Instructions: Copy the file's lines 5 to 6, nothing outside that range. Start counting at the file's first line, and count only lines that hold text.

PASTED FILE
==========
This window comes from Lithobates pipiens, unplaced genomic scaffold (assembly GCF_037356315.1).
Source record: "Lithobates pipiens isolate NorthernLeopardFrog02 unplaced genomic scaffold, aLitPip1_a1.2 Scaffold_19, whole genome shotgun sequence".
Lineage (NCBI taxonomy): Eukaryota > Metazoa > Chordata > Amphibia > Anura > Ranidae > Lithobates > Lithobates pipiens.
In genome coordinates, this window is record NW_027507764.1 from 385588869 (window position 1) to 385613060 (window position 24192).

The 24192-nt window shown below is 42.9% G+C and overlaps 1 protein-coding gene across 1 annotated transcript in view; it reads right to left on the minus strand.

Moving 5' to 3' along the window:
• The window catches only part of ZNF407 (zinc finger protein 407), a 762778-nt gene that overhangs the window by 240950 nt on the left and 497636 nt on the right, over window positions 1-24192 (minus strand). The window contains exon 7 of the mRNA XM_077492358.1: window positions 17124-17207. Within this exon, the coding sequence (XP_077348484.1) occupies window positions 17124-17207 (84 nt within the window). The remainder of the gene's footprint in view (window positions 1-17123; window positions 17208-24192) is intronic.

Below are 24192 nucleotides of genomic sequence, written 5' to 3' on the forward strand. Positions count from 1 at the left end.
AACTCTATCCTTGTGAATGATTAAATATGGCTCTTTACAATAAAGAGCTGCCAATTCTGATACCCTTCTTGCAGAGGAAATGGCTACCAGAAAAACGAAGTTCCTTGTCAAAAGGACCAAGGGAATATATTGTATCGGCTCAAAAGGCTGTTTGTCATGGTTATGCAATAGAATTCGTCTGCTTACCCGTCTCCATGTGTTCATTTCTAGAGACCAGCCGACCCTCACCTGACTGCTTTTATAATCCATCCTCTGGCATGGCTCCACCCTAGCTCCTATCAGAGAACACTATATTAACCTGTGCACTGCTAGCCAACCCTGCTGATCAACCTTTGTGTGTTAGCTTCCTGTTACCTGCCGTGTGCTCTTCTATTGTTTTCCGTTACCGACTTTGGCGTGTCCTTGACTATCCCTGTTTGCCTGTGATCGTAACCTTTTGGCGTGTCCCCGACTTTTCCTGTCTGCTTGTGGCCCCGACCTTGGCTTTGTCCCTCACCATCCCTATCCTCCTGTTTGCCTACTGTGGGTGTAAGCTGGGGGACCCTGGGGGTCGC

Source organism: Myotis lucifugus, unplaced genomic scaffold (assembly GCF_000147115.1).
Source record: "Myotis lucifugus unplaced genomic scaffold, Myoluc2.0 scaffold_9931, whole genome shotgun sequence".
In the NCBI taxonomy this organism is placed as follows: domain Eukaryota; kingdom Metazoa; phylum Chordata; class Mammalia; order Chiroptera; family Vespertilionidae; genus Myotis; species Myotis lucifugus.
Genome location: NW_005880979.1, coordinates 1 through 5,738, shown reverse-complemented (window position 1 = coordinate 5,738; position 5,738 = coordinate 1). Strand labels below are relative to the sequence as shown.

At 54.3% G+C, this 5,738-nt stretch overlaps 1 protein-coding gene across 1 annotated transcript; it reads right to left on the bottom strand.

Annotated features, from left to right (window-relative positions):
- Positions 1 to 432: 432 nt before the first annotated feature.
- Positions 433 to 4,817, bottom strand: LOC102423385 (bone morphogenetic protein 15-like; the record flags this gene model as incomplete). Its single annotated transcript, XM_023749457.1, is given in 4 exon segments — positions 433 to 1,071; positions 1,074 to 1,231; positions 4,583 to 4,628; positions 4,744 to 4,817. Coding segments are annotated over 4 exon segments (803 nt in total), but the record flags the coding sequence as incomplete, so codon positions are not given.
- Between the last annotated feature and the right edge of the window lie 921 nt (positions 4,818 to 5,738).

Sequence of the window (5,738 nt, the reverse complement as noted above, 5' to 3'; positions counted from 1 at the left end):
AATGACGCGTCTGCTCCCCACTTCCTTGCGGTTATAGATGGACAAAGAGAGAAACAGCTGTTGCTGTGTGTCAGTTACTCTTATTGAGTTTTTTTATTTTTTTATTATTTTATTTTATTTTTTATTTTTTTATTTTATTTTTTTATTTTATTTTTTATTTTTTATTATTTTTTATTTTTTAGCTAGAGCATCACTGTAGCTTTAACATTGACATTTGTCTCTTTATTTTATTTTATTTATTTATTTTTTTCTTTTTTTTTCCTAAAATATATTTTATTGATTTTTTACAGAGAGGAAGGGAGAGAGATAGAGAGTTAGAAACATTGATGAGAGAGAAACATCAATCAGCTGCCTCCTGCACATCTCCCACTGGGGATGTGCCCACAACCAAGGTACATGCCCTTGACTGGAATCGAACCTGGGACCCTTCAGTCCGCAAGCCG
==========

The 24192-nt window shown below is 42.9% G+C and overlaps 1 protein-coding gene across 1 annotated transcript in view; it reads right to left on the minus strand.

Moving 5' to 3' along the window: